“As a matter of principle, no one is allowed to ride around aimlessly in any school, this being strictly forbidden. All riders must ride only the prescribed lines, circles, and turns.
The teacher as well as all observers will then be able to recognise immediately what the rider intends to ride, because he no longer has the option of sneakily making a virtue out of necessity by yielding to the horse’s will. Instead, he is forced to keep the horse obediently on the aids at every step.”
Directives of the Spanish Riding School (1898)
The schooling figures can be overlaid with dressage movements, when horse and rider are ready. For instance, lateral movements are typically ridden on the long sides of the arena. But, in addition, they can also be ridden on the centre line, the quarter lines, the half school line, or on circles, voltes, and through corners. Half-passes are usually ridden on the diagonals. Lateral movements are variations on the theme of the basic gaits, walk, trot, or canter, on a specific arena pattern.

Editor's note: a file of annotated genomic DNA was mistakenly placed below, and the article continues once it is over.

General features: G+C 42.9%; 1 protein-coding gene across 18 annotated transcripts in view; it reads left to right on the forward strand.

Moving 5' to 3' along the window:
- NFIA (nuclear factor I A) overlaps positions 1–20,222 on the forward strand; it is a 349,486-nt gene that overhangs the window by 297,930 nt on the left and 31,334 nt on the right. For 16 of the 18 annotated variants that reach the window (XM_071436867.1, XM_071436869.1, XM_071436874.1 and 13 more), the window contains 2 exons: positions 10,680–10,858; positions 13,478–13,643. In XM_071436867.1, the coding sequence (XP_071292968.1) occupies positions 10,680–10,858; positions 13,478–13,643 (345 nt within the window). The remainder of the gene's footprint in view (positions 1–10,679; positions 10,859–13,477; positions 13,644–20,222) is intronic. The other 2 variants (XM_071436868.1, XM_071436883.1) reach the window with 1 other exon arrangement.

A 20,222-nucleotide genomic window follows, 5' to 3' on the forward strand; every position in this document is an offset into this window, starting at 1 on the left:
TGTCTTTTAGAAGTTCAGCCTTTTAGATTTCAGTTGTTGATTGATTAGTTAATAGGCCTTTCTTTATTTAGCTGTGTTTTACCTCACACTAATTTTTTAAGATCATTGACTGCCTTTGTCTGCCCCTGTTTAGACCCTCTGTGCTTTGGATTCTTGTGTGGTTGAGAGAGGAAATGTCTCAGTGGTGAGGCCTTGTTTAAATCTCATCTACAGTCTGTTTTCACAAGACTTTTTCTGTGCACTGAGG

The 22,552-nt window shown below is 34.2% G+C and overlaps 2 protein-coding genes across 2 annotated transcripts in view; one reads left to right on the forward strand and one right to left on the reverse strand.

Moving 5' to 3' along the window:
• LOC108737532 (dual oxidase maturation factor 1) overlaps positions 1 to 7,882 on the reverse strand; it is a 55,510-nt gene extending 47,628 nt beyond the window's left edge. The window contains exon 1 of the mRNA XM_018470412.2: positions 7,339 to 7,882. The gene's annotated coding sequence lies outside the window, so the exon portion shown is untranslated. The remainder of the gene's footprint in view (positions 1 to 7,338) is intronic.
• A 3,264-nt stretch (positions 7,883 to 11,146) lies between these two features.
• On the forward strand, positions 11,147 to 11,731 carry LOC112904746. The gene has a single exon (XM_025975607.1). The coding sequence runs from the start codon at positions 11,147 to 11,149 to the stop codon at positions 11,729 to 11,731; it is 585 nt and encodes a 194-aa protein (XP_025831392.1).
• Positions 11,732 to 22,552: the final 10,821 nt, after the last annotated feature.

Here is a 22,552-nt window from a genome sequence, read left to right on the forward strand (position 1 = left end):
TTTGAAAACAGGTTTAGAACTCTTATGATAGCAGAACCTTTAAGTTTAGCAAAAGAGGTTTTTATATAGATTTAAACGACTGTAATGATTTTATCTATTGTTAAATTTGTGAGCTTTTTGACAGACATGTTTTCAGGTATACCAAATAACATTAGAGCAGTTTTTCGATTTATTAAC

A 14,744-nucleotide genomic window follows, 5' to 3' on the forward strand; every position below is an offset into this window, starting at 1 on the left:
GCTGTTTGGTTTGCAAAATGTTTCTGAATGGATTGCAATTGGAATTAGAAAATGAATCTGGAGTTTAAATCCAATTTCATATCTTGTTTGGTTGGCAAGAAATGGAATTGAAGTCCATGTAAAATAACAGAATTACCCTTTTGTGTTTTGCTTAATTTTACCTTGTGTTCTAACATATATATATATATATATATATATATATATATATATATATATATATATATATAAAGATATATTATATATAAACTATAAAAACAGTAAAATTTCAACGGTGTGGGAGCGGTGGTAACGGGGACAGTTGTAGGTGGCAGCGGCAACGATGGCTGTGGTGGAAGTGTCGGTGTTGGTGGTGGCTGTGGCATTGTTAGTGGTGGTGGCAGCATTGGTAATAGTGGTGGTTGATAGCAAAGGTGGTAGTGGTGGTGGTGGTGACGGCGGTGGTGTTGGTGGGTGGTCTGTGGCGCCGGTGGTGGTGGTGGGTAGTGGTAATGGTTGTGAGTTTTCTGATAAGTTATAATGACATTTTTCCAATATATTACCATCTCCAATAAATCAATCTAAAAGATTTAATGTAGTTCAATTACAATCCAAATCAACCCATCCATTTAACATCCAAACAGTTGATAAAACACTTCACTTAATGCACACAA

The rider guides his horse along the arena patterns and in the movements through the use of seat, weight, leg, and rein aids.
The rider should think his way into his horse, i.e. he should always try to find out what the horse is thinking and feeling at any given moment. This also means that he will be able to predict what the horse is going to do in the next minute, so that his horse’s reaction will not take him by surprise.